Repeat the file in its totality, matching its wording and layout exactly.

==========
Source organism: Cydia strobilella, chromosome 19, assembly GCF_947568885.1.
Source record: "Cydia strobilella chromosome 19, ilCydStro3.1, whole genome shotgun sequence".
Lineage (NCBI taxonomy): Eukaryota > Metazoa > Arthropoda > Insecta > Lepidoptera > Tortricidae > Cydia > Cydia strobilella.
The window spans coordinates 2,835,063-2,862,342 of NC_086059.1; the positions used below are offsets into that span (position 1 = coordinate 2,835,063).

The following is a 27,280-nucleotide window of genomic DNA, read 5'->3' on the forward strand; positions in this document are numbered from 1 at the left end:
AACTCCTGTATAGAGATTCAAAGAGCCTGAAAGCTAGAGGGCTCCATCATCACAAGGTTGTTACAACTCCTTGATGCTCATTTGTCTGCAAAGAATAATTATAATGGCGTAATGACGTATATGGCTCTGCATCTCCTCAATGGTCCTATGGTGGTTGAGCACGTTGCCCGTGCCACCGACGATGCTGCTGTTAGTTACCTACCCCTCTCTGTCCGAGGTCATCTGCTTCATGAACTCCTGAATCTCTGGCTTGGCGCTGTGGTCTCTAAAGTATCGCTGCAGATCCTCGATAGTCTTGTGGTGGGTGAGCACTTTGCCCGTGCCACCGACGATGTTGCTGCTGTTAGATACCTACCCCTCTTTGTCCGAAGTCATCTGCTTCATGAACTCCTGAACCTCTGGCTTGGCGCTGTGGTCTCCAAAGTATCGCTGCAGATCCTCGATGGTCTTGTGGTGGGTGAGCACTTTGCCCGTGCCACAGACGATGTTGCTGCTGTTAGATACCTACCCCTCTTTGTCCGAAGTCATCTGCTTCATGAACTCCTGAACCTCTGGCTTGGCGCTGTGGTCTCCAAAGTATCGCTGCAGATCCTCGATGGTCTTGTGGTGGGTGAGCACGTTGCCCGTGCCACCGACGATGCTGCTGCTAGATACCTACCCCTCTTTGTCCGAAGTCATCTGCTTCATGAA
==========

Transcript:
Source organism: Cydia strobilella, chromosome 19, assembly GCF_947568885.1.
Source record: "Cydia strobilella chromosome 19, ilCydStro3.1, whole genome shotgun sequence".
Lineage (NCBI taxonomy): Eukaryota > Metazoa > Arthropoda > Insecta > Lepidoptera > Tortricidae > Cydia > Cydia strobilella.
The window spans coordinates 2,835,063-2,862,342 of NC_086059.1; the positions used below are offsets into that span (position 1 = coordinate 2,835,063).

The following is a 27,280-nucleotide window of genomic DNA, read 5'->3' on the forward strand; positions in this document are numbered from 1 at the left end:
AACTCCTGTATAGAGATTCAAAGAGCCTGAAAGCTAGAGGGCTCCATCATCACAAGGTTGTTACAACTCCTTGATGCTCATTTGTCTGCAAAGAATAATTATAATGGCGTAATGACGTATATGGCTCTGCATCTCCTCAATGGTCCTATGGTGGTTGAGCACGTTGCCCGTGCCACCGACGATGCTGCTGTTAGTTACCTACCCCTCTCTGTCCGAGGTCATCTGCTTCATGAACTCCTGAATCTCTGGCTTGGCGCTGTGGTCTCTAAAGTATCGCTGCAGATCCTCGATAGTCTTGTGGTGGGTGAGCACTTTGCCCGTGCCACCGACGATGTTGCTGCTGTTAGATACCTACCCCTCTTTGTCCGAAGTCATCTGCTTCATGAACTCCTGAACCTCTGGCTTGGCGCTGTGGTCTCCAAAGTATCGCTGCAGATCCTCGATGGTCTTGTGGTGGGTGAGCACTTTGCCCGTGCCACAGACGATGTTGCTGCTGTTAGATACCTACCCCTCTTTGTCCGAAGTCATCTGCTTCATGAACTCCTGAACCTCTGGCTTGGCGCTGTGGTCTCCAAAGTATCGCTGCAGATCCTCGATGGTCTTGTGGTGGGTGAGCACGTTGCCCGTGCCACCGACGATGCTGCTGCTAGATACCTACCCCTCTTTGTCCGAAGTCATCTGCTTCATGAA